Mohamed Bin Zayed University of Artificial Intelligence
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22 June 2022 ∙ NEWS

Peering into humanity through music

A murmuration of starlings dart, twist, chirp, ascend, and accelerate together, in what looks, from afar, like an organism at war with itself. It is both together, and yet, not in sync. Schools of fish are much the same, and for good reason—dazzling displays confuse and bewilder predators, and they help communities of species thrive. Working together, organisms can create safety, choose ideal nesting spaces, and quite a bit else.

Humans can also exhibit some of these behaviors. In ensembles, musicians follow and lead simultaneously. They adjust to each other's tempo, volume, and mood changes. And collectively they create a singular experience for listeners that is unique every time it is performed. 

The same could be said for instances of human-computer interaction—a field of study that delves into the sometimes mundane, and often unique experiences involving humans and computers. Computers bring order and volumes of information. Humans bring intuition, unpredictability, and creativity. So, whether the interaction is asking Google for directions, or querying an expanse of data on a supercomputer, there is a uniqueness to the interaction between man and machine each time it is undertaken. 

Human-computer interaction is different than human-human interaction, particularly when it comes to abstract activities such as music. Understanding why these interactions are different is the subject of Gus Xia's research. Xia is a visiting assistant professor of machine learning at MBZUAI and a global network assistant professor in computer science at NYU, Shanghai. 

Xia studies music, but in truth, his work is about much more. Xia uses his love and appreciation for the complexity of music to study how AI might be made to act in more natural human ways when presented with high context activities, music being just one example.

"Music is highly abstract," Xia said. "You don't have to very rigidly associate your notes with the physical world. It is purely about leveraging your imagination and that is why I think music is the perfect way to study creative intelligence."

Xia's work involves analyzing and creating music with computers, a frustrating and often comical way to probe the inner workings of both human and computer "minds."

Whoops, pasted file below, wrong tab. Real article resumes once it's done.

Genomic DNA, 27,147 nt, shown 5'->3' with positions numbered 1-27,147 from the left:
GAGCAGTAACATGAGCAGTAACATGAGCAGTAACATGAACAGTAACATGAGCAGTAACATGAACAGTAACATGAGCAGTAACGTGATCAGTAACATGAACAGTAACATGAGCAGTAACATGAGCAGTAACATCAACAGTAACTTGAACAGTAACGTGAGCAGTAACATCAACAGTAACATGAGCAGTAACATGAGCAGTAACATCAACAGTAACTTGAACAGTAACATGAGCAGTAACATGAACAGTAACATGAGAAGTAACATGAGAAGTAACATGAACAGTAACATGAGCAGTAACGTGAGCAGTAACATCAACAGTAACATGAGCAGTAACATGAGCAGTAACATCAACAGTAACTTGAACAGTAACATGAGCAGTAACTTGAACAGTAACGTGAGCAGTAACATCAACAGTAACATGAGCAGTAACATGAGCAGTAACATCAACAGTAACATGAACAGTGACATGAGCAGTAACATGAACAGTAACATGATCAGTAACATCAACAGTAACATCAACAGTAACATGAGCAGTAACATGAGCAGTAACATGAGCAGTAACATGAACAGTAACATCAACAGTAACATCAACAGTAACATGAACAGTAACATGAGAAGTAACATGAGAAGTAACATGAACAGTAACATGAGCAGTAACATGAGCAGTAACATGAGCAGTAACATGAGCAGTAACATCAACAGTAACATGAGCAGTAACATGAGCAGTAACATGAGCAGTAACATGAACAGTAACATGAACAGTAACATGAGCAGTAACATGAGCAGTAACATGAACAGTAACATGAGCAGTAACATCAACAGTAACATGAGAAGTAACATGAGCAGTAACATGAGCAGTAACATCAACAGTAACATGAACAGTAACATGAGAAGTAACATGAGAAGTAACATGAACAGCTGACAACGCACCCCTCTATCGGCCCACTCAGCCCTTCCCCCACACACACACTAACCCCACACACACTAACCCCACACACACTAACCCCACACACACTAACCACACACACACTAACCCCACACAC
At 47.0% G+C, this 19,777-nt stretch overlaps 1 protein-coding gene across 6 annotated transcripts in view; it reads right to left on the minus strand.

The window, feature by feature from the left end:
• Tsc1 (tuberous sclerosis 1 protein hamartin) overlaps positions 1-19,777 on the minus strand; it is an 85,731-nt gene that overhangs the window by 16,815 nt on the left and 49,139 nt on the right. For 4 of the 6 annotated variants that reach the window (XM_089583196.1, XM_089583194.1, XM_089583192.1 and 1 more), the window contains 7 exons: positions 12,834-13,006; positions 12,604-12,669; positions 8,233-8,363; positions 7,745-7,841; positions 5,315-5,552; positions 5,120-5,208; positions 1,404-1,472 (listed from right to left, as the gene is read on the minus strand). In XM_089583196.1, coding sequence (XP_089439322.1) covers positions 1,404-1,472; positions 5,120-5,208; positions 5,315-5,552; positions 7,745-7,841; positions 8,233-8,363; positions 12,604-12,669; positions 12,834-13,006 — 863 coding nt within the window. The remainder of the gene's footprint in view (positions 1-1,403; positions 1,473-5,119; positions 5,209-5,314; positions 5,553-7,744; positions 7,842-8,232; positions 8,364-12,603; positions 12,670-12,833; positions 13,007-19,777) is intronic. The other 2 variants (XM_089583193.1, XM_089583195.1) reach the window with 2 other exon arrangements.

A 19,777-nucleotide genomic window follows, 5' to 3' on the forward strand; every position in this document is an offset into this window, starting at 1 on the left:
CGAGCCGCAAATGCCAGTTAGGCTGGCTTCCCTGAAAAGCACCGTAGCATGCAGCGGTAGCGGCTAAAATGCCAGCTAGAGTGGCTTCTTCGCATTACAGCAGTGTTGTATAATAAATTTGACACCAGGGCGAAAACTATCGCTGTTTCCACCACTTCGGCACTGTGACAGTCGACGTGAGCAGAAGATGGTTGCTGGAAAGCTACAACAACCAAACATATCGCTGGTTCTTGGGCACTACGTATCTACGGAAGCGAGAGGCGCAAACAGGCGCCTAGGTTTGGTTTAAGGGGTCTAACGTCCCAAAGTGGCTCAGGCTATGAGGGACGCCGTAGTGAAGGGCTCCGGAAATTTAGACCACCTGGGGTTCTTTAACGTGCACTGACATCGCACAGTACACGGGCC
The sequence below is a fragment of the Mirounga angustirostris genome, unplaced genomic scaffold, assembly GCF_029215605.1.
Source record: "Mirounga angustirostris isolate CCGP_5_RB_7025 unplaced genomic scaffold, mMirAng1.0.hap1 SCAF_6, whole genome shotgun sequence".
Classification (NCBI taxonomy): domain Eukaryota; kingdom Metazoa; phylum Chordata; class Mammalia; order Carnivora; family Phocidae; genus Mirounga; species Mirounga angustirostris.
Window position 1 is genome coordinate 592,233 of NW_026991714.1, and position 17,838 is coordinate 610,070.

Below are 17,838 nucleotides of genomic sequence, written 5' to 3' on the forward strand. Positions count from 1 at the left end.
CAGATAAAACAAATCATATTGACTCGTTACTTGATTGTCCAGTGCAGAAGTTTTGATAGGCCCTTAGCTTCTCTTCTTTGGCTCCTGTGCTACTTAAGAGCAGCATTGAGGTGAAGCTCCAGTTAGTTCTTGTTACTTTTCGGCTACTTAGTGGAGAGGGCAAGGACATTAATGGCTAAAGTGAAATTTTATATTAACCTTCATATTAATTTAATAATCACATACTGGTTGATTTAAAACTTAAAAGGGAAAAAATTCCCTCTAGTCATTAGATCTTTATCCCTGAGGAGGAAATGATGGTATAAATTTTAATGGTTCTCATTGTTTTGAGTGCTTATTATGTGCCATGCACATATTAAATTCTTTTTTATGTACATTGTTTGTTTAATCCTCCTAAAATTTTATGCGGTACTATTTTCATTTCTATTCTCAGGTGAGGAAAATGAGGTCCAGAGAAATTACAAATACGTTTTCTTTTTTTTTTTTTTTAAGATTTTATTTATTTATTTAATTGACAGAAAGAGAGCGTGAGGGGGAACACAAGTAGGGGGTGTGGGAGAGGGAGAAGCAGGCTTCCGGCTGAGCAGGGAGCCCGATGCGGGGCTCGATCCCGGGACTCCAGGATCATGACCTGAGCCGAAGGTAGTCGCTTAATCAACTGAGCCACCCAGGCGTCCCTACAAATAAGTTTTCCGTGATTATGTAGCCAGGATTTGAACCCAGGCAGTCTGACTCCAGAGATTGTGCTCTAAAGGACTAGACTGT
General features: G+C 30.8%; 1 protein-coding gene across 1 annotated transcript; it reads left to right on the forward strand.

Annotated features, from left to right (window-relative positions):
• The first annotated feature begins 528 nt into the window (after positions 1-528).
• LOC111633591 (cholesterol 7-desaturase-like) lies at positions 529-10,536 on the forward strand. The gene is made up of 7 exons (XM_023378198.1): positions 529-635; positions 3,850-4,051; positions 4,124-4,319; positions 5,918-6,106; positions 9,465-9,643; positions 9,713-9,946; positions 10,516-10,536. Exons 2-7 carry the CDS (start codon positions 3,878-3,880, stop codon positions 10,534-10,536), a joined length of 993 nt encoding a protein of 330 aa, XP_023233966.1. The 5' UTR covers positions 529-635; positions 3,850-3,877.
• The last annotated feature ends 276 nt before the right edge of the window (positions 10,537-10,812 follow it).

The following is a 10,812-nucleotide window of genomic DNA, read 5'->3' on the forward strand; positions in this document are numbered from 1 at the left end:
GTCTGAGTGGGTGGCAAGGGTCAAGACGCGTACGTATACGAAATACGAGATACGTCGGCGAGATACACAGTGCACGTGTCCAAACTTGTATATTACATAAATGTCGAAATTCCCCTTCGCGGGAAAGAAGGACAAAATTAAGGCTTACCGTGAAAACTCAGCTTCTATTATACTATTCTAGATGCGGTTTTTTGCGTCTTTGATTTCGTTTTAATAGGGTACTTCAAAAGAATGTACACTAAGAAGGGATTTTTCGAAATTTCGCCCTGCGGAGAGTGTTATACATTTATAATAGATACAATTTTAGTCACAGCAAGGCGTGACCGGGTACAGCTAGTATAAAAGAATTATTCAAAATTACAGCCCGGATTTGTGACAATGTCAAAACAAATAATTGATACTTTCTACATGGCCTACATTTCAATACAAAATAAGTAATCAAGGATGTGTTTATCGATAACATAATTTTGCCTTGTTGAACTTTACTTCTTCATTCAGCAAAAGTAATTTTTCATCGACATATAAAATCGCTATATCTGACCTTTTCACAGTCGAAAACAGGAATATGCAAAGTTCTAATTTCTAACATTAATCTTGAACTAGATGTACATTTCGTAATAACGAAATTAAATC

"Machines don't perceive music exactly, I would say they have a shadow perception," Xia said. "A machine can produce a spectrogram, and from there it can extract high-level concepts. By contrast, human ears, perceive music in something similar to a spectrogram, but as humans we also perceive many other high-level concepts simultaneously or nearly simultaneously."

In the media:

  • Khaleej Times - UAE: Chinese scientist bands with robots to create music

Machines, according to Xia, stay at a low level when it comes to musical concepts. And this, of course, relates to many things that humans and computers do. At the signal level, computers have sharper ears than humans, but they don't have the "musical mind," according to Xia, to extract all of the higher-level concepts needed to produce beautiful, layered musical compositions.

Xia is himself a professional musician and an innovator in how humans can harness the unique capabilities of computers to learn music faster, and to compose and perform pieces of music.

"I am a professional performer, but thankfully, I am a novice at composition," Xia said. And it's this novice's approach to composition that he credits for helping fuel his interest in teaching computers how to compose at a high level of proficiency and taste.

"My dream is to let Beethoven develop my Arabic motif, in a moonlight sonata style, and then let Mr. Miles Davis interpret that using a flute."

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About Gus Xia

Xia’s research is very interdisciplinary. He is broadly interested in the design of interactive intelligent systems to extend human musical creation and expression. This research lies in the intersection of machine learning, HCI, robotics, and computer music. Some representative works include interactive composition via style transfer, human-computer interactive performances, autonomous dancing robots, large-scale content-based music retrieval, haptic guidance for flute tutoring, and bio-music computing using slime mold.

Xia is a Global Network Assistant Professor in Computer Science at New York University, Shanghai. He also holds affiliations at Tandon, CILVR at the Center for Data Science, and MARL at Steinhardt. He received his Ph.D. in the machine learning department at Carnegie Mellon University (CMU) in 2016, and he was a Neukom Fellow at Dartmouth from 2016 to 2017.

Xia is also a professional Di and Xiao (Chinese flute and vertical flute) player. He plays as a soloist in the NYU Shanghai Jazz ensemble, Pitt Carpathian Ensemble, and Chinese Music Institute of Peking University.


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